webshit weekly

An annotated digest of the top "Hacker" "News" posts for the first week of August, 2019.

Ugly Gerry – Font created from congressional districts
August 01, 2019 (comments)
An Internet produces an homage to the era when political parties had to put a lot of time and effort into ratfucking their own nation, instead of hiring Alexander Nix or Peter Thiel to do it. Hackernews declares the gesture invalid and immediately begins loudly misunderstanding the motivations behind the practice of gerrymandering. Some Hackernews remove the silver spoons from their mouths long enough to lecture the uppity ones that the law should be perfectly blind to actual conditions experienced by human beings, and when this ideal is reached, we can then rely on the robotic and flawless execution of the law to ensure that absolutely nothing ever disturbs the status quo.

Standard Ebooks: Free public-domain ebooks, carefully produced
August 02, 2019 (comments)
Beings from a higher plane of existence descend from the heavens to spread "necessities" such as "curly quotes." Hackernews is wildly enthusiastic about this endeavor, as the only thing preventing them from reading these ancient classic texts is the insufficiently diverse lengths of the dashes. Then they argue about whether mailing lists are good.

Build Your Own Text Editor
August 03, 2019 (comments)
An Internet writes a C tutorial. Hackernews, completely missing the point, argues about which features they'd like to see in hypothetical new text editors. All of the features already exist in old text editors; in some cases, the novel feature was implemented during the Reagan administration. Hackernews then trades links to toy compiler recipes. Smelling the C, the Rust Evangelism Strike Force shifts uncomfortably in the corner.

All the best engineering advice I stole from non-technical people
August 04, 2019 (comments)
A bureaucrat strains to think coherently. The result is almost discernible as thought, but is drowned in stilted attempts at folksy analogy. Hackernews weeds through the verbiage to extract things to agree with. This results in arguments about what, exactly, constitutes a "manager," complaints that nobody is smart enough to understand what computer programmers do all day, debates about when it is acceptable at work to act like a child, and more complaints that nobody is smart enough to understand what computer programmers do all day.

8chan goes dark after hardware provider discontinues service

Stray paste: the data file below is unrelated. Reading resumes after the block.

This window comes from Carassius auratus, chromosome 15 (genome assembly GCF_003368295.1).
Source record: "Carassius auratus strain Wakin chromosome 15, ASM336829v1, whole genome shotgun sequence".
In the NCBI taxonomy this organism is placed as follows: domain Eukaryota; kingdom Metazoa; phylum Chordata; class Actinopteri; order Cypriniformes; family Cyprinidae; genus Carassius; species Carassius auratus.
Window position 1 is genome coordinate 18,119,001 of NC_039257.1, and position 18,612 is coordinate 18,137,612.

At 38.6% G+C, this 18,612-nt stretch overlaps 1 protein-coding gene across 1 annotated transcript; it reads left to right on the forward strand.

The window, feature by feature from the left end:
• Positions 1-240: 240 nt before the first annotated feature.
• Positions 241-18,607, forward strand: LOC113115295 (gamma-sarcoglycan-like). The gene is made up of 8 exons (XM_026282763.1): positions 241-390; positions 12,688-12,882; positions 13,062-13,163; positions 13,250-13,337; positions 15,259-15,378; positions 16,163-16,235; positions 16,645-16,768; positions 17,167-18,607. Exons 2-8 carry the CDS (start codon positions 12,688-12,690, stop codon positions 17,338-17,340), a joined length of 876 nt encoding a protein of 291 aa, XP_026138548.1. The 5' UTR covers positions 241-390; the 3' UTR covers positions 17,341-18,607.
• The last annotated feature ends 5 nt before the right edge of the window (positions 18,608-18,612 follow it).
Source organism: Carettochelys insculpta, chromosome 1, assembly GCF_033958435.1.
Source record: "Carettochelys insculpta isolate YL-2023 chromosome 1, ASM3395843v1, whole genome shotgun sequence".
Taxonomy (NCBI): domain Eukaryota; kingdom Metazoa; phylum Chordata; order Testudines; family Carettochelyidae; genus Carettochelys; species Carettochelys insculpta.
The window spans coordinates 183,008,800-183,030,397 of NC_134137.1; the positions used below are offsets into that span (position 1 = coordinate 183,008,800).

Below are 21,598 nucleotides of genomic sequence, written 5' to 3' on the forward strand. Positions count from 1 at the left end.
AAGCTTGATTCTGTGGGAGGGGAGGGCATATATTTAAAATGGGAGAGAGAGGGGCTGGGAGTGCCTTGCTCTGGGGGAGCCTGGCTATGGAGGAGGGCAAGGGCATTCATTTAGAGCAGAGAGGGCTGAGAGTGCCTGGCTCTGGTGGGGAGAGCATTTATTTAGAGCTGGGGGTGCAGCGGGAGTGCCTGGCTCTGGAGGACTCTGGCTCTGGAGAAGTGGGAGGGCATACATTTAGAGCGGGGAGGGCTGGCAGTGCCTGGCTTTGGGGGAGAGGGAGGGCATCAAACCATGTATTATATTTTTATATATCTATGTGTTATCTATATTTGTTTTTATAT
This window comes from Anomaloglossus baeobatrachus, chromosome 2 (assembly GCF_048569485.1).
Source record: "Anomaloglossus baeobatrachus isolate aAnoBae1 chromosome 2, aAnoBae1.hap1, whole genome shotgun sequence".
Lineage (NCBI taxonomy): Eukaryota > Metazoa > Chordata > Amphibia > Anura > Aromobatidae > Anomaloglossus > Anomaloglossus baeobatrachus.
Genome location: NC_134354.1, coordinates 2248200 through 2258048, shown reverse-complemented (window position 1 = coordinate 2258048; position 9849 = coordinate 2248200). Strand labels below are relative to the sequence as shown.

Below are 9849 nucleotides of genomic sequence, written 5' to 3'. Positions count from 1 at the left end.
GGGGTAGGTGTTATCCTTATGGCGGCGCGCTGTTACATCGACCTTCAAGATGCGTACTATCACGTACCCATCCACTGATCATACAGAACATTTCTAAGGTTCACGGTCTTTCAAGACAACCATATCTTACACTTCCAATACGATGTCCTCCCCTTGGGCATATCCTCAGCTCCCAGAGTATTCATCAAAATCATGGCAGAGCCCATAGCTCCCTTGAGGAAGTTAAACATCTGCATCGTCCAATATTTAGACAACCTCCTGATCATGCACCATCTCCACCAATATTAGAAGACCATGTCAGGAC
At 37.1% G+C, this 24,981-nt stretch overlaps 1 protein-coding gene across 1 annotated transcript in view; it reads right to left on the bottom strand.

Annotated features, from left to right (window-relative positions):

August 05, 2019 (comments)
A cartoon pornography archive struggles to find bandwidth after getting thrown off their free ride. Hackernews sternly condemn this betrayal of freedom of expression, arguing that a company whose business model is "having a lot of hard drives plugged into a lot of networks" should be classed as a public service and regulated as national infrastructure. The fact that the cartoon pornography archive has become for mass-murder enthusiasts what "Hacker" "News" is for would-be billionaires who own toe shoes does not, in Hackernews' mind, factor into this discussion. One Hackernews speculates upon the opinions of philosophers, but another Hackernews steps in to insist they clarify that it's only "human philosophers" under consideration. This is a valuable contribution to the dialogue, as horse philosophers do not like being lumped in with the other ones. There are no meaningful technical matters at hand, so this thread has more than fifteen hundred comments.

Turning a MacBook into a Touchscreen with $1 of Hardware (2018)
August 06, 2019 (comments)
An Internet turns an output device into an input device. Hackernews is thrilled that someone finally found a way to make their laptop more like an iPad. A debate breaks out about whether having ideas is worthwhile, and then another breaks out about whether implementing ideas is worthwhile.

Steam Windows Client Local Privilege Escalation 0day
August 07, 2019 (comments)
A digital trading-card vendor sucks at computer programming and is not interested in the consequences. Hackernews slowly realizes that all corporate security reporting facilities are public-relations damage control operations. Many similar stories are told, and at the end of all of them nothing happens. A massive argument breaks out about whether computer games are worth money. Another breaks out over whether privilege separation is even a good idea to begin with, since it makes everything such a pain in the ass.